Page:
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W. Edwards Deming • Gained credibility because of his influence on Japanese and American industry • Best known for his emphasis on the management of a system for quality • His thinking was based on the use of statistics for continual improvement. • He provided lectures on statistical quality control to the Japanese Union of Scientists and Engineers after World War II. • The United States hired him when they realized that they were lagging behind Japan in quality. Copyright © 2017 Pearson Education, Inc.

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Deming 14 Points of Management Deming believed that the historic approach to quality used by American management was wrong in one fundamental aspect: • Poor quality was not the fault of labor. • It resulted from poor management of the system for continual improvement.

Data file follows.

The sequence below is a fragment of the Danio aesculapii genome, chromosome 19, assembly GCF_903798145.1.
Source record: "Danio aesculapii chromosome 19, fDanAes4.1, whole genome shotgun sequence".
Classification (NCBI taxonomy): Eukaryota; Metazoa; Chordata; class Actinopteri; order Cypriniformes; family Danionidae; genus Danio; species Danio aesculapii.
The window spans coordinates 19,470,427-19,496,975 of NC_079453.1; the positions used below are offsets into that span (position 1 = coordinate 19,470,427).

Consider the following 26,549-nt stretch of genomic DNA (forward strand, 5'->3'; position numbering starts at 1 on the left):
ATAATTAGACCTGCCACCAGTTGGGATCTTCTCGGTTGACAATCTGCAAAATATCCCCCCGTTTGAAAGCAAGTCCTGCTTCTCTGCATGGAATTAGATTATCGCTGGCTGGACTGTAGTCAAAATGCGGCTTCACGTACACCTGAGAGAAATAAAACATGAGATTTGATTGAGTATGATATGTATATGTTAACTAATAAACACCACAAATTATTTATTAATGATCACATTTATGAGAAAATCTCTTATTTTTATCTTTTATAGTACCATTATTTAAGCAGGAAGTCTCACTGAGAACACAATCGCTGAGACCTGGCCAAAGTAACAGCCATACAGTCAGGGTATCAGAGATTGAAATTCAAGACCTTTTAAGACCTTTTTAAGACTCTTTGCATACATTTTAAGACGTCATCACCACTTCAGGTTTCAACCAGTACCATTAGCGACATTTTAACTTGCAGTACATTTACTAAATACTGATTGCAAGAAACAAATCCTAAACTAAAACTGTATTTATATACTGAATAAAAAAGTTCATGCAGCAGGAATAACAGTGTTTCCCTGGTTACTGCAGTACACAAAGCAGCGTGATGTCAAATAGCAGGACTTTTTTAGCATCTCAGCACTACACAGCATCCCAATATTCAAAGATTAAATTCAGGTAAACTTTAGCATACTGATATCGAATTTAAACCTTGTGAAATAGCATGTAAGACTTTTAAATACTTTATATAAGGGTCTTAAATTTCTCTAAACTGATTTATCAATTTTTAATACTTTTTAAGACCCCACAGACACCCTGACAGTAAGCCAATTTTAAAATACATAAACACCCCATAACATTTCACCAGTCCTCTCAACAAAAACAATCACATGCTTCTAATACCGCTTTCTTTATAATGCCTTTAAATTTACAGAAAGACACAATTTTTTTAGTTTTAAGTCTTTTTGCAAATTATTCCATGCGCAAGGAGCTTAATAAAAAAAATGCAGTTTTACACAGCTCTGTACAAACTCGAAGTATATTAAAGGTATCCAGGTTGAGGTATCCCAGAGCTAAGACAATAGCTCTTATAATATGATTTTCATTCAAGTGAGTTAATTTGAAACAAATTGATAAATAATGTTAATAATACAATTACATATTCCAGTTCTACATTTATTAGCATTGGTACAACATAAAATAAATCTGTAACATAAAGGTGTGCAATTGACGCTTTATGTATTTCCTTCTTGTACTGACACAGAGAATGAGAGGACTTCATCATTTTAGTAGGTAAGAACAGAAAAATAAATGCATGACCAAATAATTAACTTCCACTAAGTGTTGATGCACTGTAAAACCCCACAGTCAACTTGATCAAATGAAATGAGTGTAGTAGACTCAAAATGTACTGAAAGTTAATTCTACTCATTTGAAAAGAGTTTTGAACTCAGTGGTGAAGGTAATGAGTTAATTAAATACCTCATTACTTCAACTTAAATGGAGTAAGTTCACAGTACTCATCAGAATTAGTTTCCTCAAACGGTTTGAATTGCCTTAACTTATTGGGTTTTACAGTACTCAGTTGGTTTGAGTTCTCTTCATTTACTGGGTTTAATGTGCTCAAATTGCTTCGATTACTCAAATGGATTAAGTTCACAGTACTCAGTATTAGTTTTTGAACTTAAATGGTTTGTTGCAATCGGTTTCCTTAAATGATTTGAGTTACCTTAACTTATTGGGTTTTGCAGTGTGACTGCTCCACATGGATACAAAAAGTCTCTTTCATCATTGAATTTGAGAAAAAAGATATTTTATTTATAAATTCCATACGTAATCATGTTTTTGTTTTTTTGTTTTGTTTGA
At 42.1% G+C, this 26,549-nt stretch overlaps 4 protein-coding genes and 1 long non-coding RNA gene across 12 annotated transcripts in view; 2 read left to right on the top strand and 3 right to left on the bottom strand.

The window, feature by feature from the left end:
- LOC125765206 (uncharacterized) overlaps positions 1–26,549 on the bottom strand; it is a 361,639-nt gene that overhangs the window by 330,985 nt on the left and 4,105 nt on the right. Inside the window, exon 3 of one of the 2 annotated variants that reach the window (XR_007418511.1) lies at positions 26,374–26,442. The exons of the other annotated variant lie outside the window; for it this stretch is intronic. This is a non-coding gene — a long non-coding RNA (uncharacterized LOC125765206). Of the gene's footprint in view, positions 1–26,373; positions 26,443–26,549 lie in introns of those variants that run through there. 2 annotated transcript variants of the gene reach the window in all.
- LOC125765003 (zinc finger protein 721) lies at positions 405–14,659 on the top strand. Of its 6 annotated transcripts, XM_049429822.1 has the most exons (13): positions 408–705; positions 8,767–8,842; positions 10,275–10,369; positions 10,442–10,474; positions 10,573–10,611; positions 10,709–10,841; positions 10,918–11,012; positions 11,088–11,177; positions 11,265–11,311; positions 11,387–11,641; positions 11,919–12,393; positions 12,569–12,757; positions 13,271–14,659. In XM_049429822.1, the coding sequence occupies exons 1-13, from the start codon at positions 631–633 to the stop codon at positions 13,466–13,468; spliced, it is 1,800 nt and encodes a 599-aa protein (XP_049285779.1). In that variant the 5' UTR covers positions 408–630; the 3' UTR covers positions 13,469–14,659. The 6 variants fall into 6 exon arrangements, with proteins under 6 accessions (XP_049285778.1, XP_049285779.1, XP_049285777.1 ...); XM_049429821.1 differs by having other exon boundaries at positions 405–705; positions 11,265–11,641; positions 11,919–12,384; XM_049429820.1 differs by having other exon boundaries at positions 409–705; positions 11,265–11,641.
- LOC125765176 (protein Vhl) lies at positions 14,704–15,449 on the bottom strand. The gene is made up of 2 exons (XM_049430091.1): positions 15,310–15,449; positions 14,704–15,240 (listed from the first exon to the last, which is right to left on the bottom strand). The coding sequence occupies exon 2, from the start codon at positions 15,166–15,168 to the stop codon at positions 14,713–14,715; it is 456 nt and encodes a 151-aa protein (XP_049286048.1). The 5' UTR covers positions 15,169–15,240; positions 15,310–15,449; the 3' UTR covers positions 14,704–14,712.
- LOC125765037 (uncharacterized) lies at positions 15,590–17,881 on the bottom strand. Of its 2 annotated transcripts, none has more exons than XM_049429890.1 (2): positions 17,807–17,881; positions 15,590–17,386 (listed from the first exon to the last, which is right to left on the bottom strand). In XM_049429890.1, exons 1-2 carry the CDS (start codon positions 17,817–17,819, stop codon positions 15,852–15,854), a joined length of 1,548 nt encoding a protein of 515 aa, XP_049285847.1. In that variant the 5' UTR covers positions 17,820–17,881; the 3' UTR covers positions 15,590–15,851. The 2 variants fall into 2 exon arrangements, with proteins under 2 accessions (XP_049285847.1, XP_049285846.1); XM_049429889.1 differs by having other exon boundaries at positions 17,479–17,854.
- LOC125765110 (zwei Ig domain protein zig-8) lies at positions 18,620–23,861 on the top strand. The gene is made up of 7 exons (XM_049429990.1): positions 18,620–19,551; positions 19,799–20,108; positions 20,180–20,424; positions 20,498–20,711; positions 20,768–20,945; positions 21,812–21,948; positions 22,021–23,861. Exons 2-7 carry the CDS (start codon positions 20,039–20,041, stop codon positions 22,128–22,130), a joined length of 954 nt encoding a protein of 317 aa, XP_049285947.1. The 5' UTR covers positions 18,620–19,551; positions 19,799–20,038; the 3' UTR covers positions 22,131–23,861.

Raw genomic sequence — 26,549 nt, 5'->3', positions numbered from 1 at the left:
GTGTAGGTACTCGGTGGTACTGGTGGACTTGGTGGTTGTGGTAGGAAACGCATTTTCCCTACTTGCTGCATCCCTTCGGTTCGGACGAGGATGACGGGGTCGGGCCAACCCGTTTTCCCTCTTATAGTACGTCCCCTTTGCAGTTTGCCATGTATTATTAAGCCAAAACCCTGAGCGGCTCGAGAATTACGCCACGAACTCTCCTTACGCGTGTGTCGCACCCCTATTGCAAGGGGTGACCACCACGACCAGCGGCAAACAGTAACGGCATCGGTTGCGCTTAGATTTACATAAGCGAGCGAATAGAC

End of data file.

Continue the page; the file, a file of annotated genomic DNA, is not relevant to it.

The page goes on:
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Deming 14 Points of Management 1. Create constancy of purpose toward improvement of product and service with the aim to become competitive, stay in business, and provide jobs. 2. Adopt a new philosophy. We are in a new economic age. 3. Cease dependence on mass inspection to improve quality. 4. End the practice of awarding business on the basis of price tag alone. Copyright Š 2017 Pearson Education, Inc.

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Deming 14 Points of Management (cont’d) 5. Improve constantly and forever the system of production and service to improve quality and productivity, and thus constantly decrease cost. 6. Institute training on the job. 7. Improve leadership.

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Deming 14 Points of Management (cont’d) 8. Drive out fear so that everyone may work effectively for the company. 9. Break down barriers between departments. 10. Eliminate slogans, exhortations, and targets for the workforce that ask for zero defects and new levels of productivity. 11. Eliminate work standards on the factory floor. Copyright Š 2017 Pearson Education, Inc.